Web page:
Detroit Red Wings: The Last Alpha Dog Leaves the Sled Team

NASHVILLE, TN - FEBRUARY 17: Detroit Red Wings center Henrik Zetterberg (40) is shown during the NHL game between the Nashville Predators and the Detroit Red Wings, held on February 17, 2018, at Bridgestone Arena in Nashville, Tennessee. (Photo by Danny Murphy/Icon Sportswire via Getty Images)
NASHVILLE, TN - FEBRUARY 17: Detroit Red Wings center Henrik Zetterberg (40) is shown during the NHL game between the Nashville Predators and the Detroit Red Wings, held on February 17, 2018, at Bridgestone Arena in Nashville, Tennessee. (Photo by Danny Murphy/Icon Sportswire via Getty Images) /
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With Henrik Zetterberg trotting off into the sunset, the last alpha dog departs the Detroit Red Wings sled team.  (Apologies for any Ulf Samuelsson parallels.)  Not so long ago, the Red Wings featured enough hearty alpha dogs to supply the lead dog of every Iditarod sled team in the race.

Not only can we still see those frontrunners, they seem more vividly real than the current Detroit Red Wings roster, strangely so.  Steve Yzerman scoring on his back; Sergei Fedorov flying forward like a greyhound; Brendan Shanahan‘s bulldogging power forward finesse; Niklas Lidstrom as a paradigm of pure hockey efficiency; Pavel Datsyuk finishing tricks that no other dog on the paddock would attempt.

As for Zetterberg, he recalls the adage, it is not the size of the dog in the fight, it is the size of the fight in the dog.  That was Zetterberg.  He was a junkyard dog with the manners of a Westminster purebred.   Soft-spoken, his big dog presence molded rookies with nary a shrill bark, in the way of Red Wing captains. That was Zetterberg.  But he’s gone and thoughts turn to the future.  So often we hear we will never find another leader like Yzerman, another Lidstrom, or another Zetterberg.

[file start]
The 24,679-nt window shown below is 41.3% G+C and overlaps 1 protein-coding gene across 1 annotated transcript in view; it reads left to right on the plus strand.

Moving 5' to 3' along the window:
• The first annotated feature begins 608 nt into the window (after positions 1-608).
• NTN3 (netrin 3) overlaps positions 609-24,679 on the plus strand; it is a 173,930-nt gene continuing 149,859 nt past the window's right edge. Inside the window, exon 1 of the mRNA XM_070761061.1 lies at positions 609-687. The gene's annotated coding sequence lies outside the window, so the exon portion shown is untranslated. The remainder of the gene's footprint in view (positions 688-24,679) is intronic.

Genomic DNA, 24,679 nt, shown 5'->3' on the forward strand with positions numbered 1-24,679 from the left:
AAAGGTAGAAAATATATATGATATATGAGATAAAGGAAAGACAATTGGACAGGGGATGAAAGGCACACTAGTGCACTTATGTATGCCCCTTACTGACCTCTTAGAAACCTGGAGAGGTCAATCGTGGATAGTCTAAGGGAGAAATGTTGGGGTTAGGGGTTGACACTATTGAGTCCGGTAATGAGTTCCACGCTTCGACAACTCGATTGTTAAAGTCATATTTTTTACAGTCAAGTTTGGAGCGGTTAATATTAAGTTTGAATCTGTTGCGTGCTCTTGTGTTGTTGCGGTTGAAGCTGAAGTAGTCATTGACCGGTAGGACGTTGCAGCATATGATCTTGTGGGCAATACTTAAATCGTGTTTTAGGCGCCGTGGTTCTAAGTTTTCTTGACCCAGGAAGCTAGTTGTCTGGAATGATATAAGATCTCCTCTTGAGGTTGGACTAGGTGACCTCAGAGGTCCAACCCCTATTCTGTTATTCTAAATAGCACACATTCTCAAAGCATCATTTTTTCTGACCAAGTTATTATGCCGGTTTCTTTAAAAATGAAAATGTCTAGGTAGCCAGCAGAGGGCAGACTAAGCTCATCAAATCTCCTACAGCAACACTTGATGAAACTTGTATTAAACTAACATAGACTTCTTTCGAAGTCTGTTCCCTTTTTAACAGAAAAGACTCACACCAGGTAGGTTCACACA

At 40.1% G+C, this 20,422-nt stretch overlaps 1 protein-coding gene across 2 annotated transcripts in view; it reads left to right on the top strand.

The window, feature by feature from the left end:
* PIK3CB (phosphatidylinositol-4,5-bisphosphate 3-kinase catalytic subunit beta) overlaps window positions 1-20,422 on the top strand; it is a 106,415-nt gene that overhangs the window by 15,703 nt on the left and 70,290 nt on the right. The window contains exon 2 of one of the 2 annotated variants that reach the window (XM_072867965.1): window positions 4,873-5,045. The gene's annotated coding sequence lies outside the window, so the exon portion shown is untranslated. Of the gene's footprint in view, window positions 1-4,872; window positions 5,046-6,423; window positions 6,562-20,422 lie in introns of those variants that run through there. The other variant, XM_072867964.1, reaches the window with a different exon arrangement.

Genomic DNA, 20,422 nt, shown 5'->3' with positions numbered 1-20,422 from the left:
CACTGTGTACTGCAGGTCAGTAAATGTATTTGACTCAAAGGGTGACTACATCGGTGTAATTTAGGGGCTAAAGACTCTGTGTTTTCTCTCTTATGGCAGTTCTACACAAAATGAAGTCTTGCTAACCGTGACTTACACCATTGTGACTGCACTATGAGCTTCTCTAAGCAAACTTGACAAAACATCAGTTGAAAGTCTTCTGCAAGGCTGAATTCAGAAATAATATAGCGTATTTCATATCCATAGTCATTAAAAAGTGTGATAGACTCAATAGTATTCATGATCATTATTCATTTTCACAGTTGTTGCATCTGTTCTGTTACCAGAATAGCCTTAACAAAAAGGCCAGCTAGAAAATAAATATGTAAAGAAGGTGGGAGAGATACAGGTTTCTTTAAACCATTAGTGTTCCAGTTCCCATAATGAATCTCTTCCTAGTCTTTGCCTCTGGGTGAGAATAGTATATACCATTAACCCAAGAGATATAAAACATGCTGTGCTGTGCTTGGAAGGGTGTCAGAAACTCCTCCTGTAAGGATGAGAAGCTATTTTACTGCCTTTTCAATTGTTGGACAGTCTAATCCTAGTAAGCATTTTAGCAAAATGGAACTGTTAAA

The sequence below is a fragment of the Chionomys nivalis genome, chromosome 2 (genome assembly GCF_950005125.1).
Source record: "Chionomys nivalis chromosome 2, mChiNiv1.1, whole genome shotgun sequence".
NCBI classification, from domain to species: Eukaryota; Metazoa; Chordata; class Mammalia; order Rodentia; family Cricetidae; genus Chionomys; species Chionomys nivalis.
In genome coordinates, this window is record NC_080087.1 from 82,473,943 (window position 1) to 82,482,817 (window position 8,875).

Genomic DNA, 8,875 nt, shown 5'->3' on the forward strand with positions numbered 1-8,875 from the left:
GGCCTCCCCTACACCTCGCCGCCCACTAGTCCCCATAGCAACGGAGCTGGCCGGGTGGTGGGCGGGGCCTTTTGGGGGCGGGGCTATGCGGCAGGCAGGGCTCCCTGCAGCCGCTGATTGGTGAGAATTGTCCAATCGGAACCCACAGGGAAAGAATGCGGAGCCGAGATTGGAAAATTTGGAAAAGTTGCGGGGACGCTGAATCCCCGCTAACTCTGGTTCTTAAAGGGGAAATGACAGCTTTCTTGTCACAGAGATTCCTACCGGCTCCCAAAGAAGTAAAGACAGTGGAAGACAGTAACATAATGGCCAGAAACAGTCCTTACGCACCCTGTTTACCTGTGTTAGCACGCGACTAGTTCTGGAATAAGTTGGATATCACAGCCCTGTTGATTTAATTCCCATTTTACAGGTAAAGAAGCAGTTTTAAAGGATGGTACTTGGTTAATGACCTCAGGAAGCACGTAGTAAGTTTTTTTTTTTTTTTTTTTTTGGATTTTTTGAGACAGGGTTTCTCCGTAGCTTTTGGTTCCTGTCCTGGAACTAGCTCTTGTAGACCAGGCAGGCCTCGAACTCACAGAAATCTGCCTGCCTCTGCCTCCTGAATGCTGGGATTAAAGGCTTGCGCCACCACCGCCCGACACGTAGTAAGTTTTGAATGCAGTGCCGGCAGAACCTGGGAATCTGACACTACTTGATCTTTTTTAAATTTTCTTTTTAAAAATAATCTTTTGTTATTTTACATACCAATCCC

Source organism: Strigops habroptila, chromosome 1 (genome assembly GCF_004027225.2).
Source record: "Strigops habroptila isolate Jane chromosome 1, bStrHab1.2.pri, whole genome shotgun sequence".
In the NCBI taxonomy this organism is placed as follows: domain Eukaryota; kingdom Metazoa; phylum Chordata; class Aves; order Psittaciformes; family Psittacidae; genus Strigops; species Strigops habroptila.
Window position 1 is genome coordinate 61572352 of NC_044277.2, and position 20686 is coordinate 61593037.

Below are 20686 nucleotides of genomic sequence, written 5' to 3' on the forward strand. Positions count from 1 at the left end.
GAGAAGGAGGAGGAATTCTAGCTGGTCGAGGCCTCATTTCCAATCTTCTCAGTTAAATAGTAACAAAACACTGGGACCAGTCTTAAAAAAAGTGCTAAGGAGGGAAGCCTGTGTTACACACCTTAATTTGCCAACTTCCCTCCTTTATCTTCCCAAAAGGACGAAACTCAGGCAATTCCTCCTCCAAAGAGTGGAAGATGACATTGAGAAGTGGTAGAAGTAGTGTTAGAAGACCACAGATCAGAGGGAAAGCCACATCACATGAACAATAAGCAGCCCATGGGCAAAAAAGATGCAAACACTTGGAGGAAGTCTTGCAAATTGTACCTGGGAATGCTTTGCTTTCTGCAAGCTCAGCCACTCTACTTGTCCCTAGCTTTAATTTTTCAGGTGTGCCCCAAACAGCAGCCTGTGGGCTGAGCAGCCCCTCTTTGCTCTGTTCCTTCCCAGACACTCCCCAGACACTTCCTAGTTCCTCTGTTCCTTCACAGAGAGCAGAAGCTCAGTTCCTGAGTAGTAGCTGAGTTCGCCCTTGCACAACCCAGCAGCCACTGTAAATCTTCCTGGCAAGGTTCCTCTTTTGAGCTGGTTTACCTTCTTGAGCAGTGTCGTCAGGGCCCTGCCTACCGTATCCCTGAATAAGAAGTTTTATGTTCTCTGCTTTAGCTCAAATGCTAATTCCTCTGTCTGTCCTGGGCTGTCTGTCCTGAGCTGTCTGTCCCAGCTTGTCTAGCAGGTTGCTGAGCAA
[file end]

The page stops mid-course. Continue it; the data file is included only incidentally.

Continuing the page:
How do these thoughts intersect the team drafting approach of recent years?  We usually hear of prioritizing offense vs. defense, choosing between position players vs. best player available.  But drafting for character and leadership is a core value implicit in the Detroit approach to the draft.

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With alpha dogs dragging the pack forward, willing or not, betas can shine and gamma dogs find a role.   With the Zetterbergs, Datsyuks, and Kronwalls of yore, the Abdelkaders could score 23 goals and the last pick Ericssons could usefully contribute.  We saw this in previous Detroit generations.

Insert Chris Chelios into a lineup of the Detroit Red Wings alpha dog studs, and that old dog had a new day.  Larry Murphy was mocked in Colorado as a Wing acquisition, I clearly remember.  Too grey in his muzzle and teeth falling out, chortled the uneducated Colorado sports talk.  Murphy was useful for years.

Why?  Neither Murphy nor Chelios had to be alpha dogs any longer on a team of strong, unselfish alphas.  Young Kris Draper or Dallas Drake would never play as effectively in bigger roles on other teams.  Why? Alphas elevate tired players or role players. The sum becomes larger than the parts.

Suddenly, poof, Detroit Red Wings alphas are going or gone, exposing the entire team, with beta or gamma players awarded salaries that look far too rich.  Dare the team look forward to finding new alphas?

Groomed for alpha, Dylan Larkin wears it well.  Anthony Mantha has strength, speed, and even grit but doesn’t yet grasp alpha sacrifice.  Danny DeKeyser might step forward more with other alphas.

Being an alpha is lonely.   Expectations are totally unfair, always wanting more, more.  Alphas don’t complain.  Did you know that the best Iditarod lead dogs distance themselves from the pack, even sleeping apart from the dog cluster, when the nights turn frigid?  Trainers recognize them like that.

Michael Rasmussen brings purposeful probity belying his 19 years.  Are his shoulders that broad? Filip Zadina bared his teeth at  Montreal and Ottawa for passing on choosing him.  Can he fill their nets?  Is he a Mark Messier promising a victory, and then a Cup?  Or is Zadina merely a blowhard?

Joe Veleno was elite to be cleared for major junior hockey at age 15. Can he bring scoring to a well-rounded game and his leadership?  Smallish forward  Jonatan Berggren has enough desire to burn a hole in the ice. Not every alpha dog need be large; is he the next Johnny Gaudreau-little-big-dog?

Next. It may come down to Zadina or Svechnikov. dark

Not all will, of course, but the way forward is finding genuine alphas with the skill to elevate the team.